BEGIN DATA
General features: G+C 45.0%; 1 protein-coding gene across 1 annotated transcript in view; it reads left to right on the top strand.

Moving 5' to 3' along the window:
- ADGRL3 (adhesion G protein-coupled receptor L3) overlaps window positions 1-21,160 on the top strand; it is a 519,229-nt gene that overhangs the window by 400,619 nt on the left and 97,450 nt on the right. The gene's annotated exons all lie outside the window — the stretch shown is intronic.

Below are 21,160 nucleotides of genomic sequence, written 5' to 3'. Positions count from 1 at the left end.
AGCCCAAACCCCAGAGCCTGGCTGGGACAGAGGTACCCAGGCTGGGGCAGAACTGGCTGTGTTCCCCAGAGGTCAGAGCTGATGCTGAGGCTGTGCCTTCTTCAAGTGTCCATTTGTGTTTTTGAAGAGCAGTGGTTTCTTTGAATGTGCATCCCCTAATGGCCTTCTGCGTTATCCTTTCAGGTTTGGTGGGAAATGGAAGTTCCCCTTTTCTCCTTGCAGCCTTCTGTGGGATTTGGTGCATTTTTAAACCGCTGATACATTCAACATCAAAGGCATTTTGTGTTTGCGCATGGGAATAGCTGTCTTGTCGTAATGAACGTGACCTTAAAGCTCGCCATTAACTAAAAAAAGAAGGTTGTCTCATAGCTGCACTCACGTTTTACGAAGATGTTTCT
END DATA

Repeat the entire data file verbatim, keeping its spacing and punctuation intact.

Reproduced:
General features: G+C 45.0%; 1 protein-coding gene across 1 annotated transcript in view; it reads left to right on the top strand.

Moving 5' to 3' along the window:
- ADGRL3 (adhesion G protein-coupled receptor L3) overlaps window positions 1-21,160 on the top strand; it is a 519,229-nt gene that overhangs the window by 400,619 nt on the left and 97,450 nt on the right. The gene's annotated exons all lie outside the window — the stretch shown is intronic.

Below are 21,160 nucleotides of genomic sequence, written 5' to 3'. Positions count from 1 at the left end.
AGCCCAAACCCCAGAGCCTGGCTGGGACAGAGGTACCCAGGCTGGGGCAGAACTGGCTGTGTTCCCCAGAGGTCAGAGCTGATGCTGAGGCTGTGCCTTCTTCAAGTGTCCATTTGTGTTTTTGAAGAGCAGTGGTTTCTTTGAATGTGCATCCCCTAATGGCCTTCTGCGTTATCCTTTCAGGTTTGGTGGGAAATGGAAGTTCCCCTTTTCTCCTTGCAGCCTTCTGTGGGATTTGGTGCATTTTTAAACCGCTGATACATTCAACATCAAAGGCATTTTGTGTTTGCGCATGGGAATAGCTGTCTTGTCGTAATGAACGTGACCTTAAAGCTCGCCATTAACTAAAAAAAGAAGGTTGTCTCATAGCTGCACTCACGTTTTACGAAGATGTTTCT